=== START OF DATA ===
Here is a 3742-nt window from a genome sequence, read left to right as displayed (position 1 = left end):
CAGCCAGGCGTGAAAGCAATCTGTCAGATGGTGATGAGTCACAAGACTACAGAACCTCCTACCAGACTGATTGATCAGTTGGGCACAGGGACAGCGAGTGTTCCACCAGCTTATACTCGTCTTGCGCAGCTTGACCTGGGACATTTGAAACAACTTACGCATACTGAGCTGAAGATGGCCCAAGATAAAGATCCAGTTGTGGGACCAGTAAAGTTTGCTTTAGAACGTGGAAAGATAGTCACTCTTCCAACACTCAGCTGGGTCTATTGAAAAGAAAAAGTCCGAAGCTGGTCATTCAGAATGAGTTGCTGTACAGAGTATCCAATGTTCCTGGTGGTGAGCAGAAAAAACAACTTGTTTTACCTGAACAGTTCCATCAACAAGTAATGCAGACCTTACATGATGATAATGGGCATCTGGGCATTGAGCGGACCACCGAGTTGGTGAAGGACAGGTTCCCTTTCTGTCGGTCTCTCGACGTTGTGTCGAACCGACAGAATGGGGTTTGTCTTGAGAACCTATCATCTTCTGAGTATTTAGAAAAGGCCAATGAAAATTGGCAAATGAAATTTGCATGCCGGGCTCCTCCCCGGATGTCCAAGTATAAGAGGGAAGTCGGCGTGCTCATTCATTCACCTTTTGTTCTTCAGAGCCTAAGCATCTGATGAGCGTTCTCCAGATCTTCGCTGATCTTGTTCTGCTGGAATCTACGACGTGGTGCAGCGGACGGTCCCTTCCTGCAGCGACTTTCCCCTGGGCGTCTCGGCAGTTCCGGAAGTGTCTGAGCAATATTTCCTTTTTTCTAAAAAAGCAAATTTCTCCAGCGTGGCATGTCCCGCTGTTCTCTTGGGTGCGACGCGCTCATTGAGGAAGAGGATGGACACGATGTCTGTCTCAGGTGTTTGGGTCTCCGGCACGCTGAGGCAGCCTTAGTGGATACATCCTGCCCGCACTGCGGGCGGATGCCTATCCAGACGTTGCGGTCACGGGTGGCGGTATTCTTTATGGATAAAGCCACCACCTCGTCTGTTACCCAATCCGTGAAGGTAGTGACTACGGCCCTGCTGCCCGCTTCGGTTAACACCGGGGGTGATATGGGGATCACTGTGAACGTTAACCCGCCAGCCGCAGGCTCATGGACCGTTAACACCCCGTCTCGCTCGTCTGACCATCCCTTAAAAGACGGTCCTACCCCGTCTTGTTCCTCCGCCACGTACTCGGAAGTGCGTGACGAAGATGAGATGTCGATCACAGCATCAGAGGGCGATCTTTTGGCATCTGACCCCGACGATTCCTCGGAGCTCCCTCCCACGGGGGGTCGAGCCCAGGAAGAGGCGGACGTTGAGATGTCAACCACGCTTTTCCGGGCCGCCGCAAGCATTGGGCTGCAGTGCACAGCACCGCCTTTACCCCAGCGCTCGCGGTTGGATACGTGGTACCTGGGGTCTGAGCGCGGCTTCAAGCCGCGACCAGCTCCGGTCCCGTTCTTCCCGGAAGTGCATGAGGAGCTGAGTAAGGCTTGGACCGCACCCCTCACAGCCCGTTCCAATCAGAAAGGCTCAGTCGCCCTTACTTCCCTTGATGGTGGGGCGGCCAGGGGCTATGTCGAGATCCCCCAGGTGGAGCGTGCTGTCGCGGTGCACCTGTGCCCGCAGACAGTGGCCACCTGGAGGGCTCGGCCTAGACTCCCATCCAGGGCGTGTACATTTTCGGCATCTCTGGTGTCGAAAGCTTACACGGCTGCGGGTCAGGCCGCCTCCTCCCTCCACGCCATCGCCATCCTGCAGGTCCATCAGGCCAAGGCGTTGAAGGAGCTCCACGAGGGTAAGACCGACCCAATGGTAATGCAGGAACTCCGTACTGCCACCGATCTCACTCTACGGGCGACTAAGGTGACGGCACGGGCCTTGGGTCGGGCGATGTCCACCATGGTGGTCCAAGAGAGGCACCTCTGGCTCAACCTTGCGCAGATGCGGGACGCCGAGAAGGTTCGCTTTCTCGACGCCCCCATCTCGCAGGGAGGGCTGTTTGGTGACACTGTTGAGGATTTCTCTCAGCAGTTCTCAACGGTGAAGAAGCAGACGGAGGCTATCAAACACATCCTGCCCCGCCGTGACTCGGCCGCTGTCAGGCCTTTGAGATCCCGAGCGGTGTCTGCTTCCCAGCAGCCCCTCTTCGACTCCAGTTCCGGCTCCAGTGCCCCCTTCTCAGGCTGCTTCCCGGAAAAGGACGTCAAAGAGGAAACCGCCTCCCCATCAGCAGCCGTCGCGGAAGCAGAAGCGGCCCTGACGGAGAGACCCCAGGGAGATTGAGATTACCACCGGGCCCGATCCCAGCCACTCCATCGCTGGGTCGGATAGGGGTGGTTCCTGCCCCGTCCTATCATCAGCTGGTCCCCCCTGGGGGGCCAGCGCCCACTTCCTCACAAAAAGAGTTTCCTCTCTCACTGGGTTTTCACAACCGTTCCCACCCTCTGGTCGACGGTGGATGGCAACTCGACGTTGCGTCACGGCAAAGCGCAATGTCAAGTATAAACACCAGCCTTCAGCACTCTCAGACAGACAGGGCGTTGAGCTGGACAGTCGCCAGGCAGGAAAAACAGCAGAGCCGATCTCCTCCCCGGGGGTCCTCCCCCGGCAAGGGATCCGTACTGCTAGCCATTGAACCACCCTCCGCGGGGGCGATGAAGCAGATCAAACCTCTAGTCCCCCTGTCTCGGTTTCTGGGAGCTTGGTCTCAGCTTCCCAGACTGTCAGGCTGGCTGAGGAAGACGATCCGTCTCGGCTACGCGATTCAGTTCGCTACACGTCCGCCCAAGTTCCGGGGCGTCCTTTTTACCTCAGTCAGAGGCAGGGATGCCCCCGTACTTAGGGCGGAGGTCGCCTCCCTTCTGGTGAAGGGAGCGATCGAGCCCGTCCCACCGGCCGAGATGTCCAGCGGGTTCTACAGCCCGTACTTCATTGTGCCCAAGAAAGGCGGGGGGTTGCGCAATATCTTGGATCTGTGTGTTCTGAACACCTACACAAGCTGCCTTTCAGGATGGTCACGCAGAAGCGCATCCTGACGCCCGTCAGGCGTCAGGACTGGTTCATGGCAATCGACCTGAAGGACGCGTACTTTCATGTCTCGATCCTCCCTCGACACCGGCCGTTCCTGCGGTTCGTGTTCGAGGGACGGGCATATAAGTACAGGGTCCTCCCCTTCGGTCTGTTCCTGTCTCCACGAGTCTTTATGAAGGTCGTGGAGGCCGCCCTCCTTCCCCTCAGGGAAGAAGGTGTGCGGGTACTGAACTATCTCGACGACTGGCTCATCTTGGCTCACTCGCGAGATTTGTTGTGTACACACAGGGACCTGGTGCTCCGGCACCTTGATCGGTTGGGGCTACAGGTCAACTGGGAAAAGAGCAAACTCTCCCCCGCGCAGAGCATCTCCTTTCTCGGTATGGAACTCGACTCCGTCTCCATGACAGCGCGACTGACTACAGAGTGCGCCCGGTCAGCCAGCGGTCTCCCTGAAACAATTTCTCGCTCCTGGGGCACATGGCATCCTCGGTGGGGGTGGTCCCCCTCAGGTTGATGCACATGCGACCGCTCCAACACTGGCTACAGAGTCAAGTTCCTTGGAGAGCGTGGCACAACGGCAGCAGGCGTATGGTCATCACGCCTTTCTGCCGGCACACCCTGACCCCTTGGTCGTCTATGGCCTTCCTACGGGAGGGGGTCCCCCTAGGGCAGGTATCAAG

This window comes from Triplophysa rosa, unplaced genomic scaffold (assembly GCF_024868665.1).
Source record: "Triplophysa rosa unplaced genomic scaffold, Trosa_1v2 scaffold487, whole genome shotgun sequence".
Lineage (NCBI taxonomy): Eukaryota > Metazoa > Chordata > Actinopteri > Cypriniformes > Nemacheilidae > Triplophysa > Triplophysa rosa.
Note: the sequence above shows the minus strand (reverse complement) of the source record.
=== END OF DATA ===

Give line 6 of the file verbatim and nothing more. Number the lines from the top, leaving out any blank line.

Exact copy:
Note: the sequence above shows the minus strand (reverse complement) of the source record.